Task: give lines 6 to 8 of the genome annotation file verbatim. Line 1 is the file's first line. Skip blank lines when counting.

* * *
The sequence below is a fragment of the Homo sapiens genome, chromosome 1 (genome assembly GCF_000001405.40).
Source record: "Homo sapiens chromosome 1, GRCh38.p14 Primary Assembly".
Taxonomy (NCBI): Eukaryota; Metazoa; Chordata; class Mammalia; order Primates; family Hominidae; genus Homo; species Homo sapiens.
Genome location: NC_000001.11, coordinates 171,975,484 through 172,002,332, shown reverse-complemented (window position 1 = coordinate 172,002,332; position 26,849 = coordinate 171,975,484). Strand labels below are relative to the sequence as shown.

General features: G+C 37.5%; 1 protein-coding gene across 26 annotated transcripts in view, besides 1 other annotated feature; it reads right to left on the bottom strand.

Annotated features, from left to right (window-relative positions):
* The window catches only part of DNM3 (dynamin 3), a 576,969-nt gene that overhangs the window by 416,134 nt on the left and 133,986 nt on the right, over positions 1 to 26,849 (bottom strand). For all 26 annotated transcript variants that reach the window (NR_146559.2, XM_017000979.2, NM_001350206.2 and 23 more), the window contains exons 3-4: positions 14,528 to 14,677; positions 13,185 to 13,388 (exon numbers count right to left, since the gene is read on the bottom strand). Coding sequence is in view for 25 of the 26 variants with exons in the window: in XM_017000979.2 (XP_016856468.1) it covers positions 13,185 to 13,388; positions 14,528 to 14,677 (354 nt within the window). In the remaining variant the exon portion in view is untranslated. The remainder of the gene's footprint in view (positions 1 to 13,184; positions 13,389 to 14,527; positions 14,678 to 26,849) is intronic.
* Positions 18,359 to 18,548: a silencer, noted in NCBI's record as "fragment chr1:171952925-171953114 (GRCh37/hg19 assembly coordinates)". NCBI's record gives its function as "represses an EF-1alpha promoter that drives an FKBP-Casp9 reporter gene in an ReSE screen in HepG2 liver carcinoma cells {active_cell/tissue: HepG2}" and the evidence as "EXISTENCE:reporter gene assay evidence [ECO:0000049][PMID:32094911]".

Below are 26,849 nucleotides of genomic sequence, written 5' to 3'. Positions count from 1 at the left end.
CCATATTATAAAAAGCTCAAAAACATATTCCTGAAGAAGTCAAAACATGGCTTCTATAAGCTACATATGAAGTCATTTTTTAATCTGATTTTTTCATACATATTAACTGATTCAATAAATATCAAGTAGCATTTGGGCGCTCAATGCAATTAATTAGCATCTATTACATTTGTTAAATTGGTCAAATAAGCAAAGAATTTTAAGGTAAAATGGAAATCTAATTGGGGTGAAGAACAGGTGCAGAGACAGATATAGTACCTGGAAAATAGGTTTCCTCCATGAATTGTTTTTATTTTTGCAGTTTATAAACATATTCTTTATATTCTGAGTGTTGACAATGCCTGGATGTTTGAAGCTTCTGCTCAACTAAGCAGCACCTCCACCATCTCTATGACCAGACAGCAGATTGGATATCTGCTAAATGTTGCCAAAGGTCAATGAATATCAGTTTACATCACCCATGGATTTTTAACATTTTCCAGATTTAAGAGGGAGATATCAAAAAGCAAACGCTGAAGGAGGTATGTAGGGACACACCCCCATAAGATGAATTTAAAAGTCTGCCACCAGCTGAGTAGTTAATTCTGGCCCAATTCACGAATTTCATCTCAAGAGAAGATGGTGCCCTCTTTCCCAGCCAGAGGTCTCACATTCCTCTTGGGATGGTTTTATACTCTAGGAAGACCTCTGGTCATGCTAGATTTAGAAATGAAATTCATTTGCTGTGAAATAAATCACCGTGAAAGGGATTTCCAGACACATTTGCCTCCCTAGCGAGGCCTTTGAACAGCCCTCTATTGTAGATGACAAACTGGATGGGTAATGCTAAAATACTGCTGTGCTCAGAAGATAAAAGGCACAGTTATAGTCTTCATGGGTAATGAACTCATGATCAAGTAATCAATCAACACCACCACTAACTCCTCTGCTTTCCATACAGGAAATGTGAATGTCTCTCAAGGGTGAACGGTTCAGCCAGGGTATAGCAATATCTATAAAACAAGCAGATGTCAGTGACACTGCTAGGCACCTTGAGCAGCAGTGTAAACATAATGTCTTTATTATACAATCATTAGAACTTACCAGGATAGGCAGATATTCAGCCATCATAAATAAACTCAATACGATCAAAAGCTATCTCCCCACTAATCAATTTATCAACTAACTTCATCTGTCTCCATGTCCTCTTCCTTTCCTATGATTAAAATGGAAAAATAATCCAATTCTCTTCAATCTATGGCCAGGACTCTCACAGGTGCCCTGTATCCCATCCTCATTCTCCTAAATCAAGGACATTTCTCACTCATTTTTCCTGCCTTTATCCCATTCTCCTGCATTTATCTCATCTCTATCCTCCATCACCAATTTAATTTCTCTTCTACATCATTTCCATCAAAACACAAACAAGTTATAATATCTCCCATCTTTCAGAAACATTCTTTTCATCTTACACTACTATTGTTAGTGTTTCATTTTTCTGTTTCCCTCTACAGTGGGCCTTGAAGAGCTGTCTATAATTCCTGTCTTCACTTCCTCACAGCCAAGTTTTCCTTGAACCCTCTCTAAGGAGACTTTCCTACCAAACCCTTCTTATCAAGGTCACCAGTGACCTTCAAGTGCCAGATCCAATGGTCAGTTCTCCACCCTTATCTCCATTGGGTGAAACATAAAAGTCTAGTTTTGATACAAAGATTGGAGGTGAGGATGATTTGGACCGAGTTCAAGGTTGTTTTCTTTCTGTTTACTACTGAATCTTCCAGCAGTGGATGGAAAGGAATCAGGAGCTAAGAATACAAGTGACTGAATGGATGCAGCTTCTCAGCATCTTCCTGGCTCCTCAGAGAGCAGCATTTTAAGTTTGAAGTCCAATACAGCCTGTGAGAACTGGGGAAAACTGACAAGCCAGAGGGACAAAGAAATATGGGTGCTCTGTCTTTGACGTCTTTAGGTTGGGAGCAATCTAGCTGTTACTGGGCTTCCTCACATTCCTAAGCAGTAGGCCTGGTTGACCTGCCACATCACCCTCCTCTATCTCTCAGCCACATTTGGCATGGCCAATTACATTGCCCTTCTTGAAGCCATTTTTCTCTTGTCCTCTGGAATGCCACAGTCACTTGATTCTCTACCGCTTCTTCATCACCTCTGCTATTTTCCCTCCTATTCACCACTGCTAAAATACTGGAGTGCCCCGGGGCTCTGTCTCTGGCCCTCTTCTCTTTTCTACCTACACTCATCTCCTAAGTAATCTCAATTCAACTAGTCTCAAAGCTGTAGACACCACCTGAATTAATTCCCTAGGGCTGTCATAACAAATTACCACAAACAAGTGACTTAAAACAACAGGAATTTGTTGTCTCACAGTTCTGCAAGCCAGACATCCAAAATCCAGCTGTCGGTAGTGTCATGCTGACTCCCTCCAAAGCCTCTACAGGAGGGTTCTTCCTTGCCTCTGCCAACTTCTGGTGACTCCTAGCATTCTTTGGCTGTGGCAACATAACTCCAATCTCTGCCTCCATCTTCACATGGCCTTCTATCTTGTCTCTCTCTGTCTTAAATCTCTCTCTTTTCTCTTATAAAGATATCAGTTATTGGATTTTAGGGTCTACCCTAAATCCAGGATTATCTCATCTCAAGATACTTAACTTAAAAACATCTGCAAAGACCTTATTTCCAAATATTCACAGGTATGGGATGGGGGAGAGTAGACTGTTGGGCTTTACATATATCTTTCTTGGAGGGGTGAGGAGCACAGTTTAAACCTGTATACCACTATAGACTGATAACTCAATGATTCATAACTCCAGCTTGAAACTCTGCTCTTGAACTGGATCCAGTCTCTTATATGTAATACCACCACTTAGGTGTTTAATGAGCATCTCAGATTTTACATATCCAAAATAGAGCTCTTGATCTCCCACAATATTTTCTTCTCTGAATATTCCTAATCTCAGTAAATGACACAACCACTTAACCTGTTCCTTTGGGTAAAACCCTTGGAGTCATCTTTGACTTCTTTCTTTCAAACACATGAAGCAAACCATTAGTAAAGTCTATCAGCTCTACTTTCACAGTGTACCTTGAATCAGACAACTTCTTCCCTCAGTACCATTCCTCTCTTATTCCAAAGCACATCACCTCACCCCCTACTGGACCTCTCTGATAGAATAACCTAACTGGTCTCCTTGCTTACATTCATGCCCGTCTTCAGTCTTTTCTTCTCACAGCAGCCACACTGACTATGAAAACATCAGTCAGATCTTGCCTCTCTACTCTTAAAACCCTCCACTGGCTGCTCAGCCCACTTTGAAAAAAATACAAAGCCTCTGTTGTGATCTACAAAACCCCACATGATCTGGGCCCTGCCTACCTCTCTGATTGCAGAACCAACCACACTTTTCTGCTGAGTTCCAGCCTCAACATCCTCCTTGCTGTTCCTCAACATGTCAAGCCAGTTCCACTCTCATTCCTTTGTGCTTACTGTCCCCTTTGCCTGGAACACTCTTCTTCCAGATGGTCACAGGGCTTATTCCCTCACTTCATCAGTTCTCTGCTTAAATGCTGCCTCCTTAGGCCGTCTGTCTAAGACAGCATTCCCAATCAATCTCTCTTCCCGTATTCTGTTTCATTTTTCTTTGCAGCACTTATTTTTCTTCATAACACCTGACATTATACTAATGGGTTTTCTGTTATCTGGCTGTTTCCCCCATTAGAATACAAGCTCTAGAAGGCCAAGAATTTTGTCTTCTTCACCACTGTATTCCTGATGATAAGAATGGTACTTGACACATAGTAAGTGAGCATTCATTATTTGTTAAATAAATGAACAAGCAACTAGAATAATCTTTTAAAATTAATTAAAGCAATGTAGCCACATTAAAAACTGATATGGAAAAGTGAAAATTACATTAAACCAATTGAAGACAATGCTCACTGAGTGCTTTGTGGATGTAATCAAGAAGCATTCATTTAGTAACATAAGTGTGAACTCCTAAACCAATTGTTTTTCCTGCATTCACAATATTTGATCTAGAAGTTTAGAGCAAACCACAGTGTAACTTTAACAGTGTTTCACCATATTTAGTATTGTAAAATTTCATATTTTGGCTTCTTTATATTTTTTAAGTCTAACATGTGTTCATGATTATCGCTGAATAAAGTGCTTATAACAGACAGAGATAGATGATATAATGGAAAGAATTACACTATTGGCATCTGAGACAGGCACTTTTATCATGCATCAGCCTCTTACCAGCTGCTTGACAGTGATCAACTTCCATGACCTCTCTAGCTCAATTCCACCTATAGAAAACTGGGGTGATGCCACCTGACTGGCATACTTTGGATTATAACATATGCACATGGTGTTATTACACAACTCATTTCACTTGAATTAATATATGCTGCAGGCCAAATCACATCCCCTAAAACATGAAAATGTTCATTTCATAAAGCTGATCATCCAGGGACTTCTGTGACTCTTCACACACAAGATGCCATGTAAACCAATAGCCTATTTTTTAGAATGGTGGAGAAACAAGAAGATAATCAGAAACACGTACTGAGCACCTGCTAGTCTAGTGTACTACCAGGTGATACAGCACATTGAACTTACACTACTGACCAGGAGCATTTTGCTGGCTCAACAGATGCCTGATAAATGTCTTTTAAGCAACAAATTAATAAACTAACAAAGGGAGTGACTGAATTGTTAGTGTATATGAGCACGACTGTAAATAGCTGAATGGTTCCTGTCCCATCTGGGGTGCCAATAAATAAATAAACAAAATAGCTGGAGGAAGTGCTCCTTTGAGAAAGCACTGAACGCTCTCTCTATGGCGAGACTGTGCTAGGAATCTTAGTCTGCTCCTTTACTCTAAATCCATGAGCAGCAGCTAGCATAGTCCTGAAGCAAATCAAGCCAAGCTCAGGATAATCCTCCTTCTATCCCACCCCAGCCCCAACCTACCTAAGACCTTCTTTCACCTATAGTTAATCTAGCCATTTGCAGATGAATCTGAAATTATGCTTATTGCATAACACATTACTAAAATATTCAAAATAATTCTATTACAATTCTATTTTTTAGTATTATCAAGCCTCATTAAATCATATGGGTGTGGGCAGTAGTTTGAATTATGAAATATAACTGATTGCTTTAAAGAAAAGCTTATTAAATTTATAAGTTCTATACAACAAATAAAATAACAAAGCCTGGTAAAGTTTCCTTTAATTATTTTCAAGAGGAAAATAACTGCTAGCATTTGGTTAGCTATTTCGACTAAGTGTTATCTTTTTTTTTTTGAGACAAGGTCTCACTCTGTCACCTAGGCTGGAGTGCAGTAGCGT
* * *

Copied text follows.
Annotated features, from left to right (window-relative positions):
* The window catches only part of DNM3 (dynamin 3), a 576,969-nt gene that overhangs the window by 416,134 nt on the left and 133,986 nt on the right, over positions 1 to 26,849 (bottom strand). For all 26 annotated transcript variants that reach the window (NR_146559.2, XM_017000979.2, NM_001350206.2 and 23 more), the window contains exons 3-4: positions 14,528 to 14,677; positions 13,185 to 13,388 (exon numbers count right to left, since the gene is read on the bottom strand). Coding sequence is in view for 25 of the 26 variants with exons in the window: in XM_017000979.2 (XP_016856468.1) it covers positions 13,185 to 13,388; positions 14,528 to 14,677 (354 nt within the window). In the remaining variant the exon portion in view is untranslated. The remainder of the gene's footprint in view (positions 1 to 13,184; positions 13,389 to 14,527; positions 14,678 to 26,849) is intronic.
* Positions 18,359 to 18,548: a silencer, noted in NCBI's record as "fragment chr1:171952925-171953114 (GRCh37/hg19 assembly coordinates)". NCBI's record gives its function as "represses an EF-1alpha promoter that drives an FKBP-Casp9 reporter gene in an ReSE screen in HepG2 liver carcinoma cells {active_cell/tissue: HepG2}" and the evidence as "EXISTENCE:reporter gene assay evidence [ECO:0000049][PMID:32094911]".